It is testing time for global tourism. The ongoing political conflicts across North Africa, compounded by military action in the Middle East, Ukraine and Afghanistan, and the spread of the Ebola virus disease in West Africa have put to the test the ability of international tourism to continue to grow amidst crises.
Calm waters lap the shore beneath stately coconut palms. Mango trees display their bounty alongside mangrove forests. Goats graze peacefully on hillsides.
Faced with the prospect of losing miles of beautiful white beaches – and the millions in tourist dollars that come with them - from erosion driven by climate change, Barbados is taking steps to protect its coastline as a matter of economic survival.
The road to Guanímar, a fishing village on the southern coast of Cuba, is as narrow as the future of its 252 inhabitants, who don’t want to abandon the area despite its vulnerability to hurricanes, storm surges and flooding.
Malcolm Wallace always knew on which side his bread would be buttered.
The Tunisian revolution, which ousted the dictator Ben Ali in early 2011, gave greater liberty to Tunisians but it also scared off many tourists. However, despite the current political crisis visitors have steadily returned, and the Tunisian authorities and tourism industry are determined to protect a sector which plays a vital role in the Tunisian economy.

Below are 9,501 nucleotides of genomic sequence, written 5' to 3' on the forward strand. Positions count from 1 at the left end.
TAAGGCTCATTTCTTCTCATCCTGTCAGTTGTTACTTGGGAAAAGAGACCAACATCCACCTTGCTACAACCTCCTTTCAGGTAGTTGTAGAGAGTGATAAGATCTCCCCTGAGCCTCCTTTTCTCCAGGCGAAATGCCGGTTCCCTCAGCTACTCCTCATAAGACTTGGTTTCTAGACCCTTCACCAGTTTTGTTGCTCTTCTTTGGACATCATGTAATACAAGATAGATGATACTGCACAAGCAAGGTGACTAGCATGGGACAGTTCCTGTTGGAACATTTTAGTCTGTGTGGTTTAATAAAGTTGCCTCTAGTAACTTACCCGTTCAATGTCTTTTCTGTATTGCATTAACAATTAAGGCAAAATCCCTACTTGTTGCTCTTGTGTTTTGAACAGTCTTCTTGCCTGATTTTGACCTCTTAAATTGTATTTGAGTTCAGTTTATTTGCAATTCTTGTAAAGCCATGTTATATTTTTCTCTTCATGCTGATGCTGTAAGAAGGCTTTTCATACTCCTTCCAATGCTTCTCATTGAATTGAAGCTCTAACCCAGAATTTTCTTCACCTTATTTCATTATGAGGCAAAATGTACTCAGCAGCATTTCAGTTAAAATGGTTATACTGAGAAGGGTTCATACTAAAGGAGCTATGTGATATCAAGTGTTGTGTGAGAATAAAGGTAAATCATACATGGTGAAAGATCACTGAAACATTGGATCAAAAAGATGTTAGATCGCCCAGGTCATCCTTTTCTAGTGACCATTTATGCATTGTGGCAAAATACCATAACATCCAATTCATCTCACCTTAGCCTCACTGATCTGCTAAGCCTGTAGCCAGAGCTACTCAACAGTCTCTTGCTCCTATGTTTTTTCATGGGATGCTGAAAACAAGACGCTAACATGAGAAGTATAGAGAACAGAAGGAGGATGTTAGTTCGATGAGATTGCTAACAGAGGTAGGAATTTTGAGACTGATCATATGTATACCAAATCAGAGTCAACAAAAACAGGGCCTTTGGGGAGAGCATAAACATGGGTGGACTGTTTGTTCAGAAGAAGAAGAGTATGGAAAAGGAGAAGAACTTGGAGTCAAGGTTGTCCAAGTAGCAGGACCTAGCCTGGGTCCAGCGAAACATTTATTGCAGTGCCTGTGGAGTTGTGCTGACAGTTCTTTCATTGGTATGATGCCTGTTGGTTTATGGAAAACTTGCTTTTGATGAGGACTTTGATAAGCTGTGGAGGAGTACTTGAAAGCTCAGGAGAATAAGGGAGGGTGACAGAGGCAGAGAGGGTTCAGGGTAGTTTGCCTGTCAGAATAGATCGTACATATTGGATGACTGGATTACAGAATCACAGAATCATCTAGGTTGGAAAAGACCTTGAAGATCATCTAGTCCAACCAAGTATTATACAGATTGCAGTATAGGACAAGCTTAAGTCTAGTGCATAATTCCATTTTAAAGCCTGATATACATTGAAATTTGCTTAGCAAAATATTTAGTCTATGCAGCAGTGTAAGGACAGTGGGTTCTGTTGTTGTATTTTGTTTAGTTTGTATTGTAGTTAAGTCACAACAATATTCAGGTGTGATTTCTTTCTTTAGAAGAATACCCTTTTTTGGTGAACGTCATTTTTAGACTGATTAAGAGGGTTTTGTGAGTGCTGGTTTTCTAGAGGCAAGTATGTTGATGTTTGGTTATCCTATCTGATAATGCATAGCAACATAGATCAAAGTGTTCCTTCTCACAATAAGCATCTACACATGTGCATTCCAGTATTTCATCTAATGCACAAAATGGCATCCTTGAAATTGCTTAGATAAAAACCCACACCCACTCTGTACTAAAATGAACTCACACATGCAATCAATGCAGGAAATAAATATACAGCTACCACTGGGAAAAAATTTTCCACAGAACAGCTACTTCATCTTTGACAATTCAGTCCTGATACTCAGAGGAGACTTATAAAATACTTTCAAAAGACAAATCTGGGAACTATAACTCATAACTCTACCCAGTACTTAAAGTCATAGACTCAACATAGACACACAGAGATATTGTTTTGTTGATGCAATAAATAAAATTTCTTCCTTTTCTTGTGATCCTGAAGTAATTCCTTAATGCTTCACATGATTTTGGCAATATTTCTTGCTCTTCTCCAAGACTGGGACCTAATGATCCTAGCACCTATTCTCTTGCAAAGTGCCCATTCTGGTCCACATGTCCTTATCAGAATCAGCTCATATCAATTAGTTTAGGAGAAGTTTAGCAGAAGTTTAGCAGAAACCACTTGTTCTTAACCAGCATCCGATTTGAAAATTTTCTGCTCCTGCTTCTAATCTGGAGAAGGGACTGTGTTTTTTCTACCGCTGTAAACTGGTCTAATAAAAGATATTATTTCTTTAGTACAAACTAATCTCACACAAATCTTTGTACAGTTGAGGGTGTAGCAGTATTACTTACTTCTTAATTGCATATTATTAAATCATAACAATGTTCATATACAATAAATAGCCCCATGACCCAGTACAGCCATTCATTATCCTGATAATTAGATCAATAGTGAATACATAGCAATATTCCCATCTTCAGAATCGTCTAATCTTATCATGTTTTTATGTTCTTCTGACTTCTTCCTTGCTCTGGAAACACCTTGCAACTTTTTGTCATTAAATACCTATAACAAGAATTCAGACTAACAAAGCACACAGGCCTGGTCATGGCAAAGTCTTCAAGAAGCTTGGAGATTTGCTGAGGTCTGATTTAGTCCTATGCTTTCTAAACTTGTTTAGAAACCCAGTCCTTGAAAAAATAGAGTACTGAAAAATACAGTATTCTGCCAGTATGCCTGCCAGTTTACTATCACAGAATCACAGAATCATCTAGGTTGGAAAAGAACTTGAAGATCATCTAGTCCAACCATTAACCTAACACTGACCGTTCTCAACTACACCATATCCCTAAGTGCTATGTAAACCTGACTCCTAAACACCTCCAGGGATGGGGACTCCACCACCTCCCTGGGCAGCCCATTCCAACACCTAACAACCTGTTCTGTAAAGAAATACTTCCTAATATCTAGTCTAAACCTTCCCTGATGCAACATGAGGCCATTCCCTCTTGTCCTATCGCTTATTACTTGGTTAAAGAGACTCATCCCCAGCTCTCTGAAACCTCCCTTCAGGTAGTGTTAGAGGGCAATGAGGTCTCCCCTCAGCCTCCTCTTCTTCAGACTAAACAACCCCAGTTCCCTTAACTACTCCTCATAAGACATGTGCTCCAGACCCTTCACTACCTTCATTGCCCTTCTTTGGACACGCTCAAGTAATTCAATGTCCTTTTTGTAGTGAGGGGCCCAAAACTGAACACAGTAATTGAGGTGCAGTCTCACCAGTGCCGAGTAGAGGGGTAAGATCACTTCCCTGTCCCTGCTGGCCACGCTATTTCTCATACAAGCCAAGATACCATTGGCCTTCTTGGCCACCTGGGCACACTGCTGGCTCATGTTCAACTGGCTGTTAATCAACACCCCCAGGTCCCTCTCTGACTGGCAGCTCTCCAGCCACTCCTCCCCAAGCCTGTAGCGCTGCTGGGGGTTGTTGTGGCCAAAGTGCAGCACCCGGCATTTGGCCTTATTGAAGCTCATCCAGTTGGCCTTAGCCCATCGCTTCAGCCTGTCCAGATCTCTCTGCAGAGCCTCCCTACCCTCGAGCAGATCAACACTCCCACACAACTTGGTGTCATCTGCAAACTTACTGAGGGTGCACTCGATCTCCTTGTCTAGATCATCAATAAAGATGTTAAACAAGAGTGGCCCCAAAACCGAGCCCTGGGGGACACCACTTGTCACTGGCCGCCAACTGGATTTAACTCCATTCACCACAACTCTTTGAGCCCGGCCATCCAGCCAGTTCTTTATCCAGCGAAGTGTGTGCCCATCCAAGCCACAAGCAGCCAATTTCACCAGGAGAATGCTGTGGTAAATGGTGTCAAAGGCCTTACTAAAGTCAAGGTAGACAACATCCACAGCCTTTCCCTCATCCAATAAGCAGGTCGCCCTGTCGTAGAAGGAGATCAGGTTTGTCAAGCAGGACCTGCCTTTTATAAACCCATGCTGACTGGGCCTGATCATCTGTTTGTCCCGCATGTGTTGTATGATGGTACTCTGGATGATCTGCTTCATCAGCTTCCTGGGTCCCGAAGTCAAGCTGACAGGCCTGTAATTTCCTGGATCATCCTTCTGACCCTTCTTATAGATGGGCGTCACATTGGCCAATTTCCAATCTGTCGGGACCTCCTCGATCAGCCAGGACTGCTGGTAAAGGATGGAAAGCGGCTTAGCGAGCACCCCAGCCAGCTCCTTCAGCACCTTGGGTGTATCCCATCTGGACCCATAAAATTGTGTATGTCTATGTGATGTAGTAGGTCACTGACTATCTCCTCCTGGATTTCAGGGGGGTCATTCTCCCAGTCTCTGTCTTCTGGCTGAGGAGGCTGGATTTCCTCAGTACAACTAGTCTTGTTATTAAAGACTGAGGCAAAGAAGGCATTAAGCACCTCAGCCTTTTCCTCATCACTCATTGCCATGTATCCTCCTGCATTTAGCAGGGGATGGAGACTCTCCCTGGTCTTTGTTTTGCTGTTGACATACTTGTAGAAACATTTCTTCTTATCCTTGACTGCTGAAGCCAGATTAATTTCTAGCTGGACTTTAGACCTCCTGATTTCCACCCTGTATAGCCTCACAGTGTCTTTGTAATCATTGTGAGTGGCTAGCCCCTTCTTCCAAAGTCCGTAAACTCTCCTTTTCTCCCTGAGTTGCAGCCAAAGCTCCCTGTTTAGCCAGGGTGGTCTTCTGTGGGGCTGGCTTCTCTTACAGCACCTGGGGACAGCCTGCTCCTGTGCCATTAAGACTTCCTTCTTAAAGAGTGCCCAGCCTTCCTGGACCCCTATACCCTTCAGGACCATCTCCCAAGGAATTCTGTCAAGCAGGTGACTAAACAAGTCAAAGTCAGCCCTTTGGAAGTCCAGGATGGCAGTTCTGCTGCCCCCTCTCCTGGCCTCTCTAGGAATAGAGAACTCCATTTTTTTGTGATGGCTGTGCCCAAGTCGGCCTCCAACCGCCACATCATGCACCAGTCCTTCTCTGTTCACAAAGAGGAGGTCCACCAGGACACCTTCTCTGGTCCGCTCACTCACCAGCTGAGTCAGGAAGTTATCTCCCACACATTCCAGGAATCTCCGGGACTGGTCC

It is Anna Betanova's second visit to Egypt and very different from the last time. The 26-year-old accountant from St Petersburg, Russia, is in Hurghada, the prominent resort destination on the Red Sea coast, some 400 km southeast of the capital Cairo. "The beaches are almost empty," she told IPS, "and we spend most of the day watching TV."
The Venezuelan government’s plans to develop tourism infrastructure on virtually uninhabited highly biodiverse small islands in the southern Caribbean have triggered warnings from environmentalists.
Over a month after flash floods in the Himalayan state of Uttarakhand in north India left 1,000 dead and 6,000 missing, the government has yet to release a full agricultural impact assessment, sparking fears about the extent of damage to the region’s farmland.
As supporters and opponents of Egyptian President Mohammed Morsi prepare for a face-off on Sunday, a mushrooming problem for Egypt arises from the people not there – the tourists.
On the outskirts of Rudraprayag, a town in the northern Indian state of Uttarakhand whose many temples draw tourists and Hindu pilgrims with magnetic force, visitors often stop for a meal at a popular hotel built right on the river Alakananda.
Mr. and Mrs. Gridley* are among a handful of tourists laying pool side and working on their tropical tan at the Kairaba Beach Hotel, a five-star hotel on the idyllic coast of Kololi in the Gambia.
A group of flashmobbers took to the slopes in southeastern Kazakhstan on a crisp March morning this year to spell out a heartfelt SOS with their bodies.
Tourism, widely regarded as the mainstay of Caribbean economies, is being challenged to remain sustainable in an era of climate change and its impact on beaches, rivers and other attractions.
China, which has outranked Japan as the world's second largest economy and moved ahead of Russia as the world's second largest military spender, has hit the top spot in global tourism.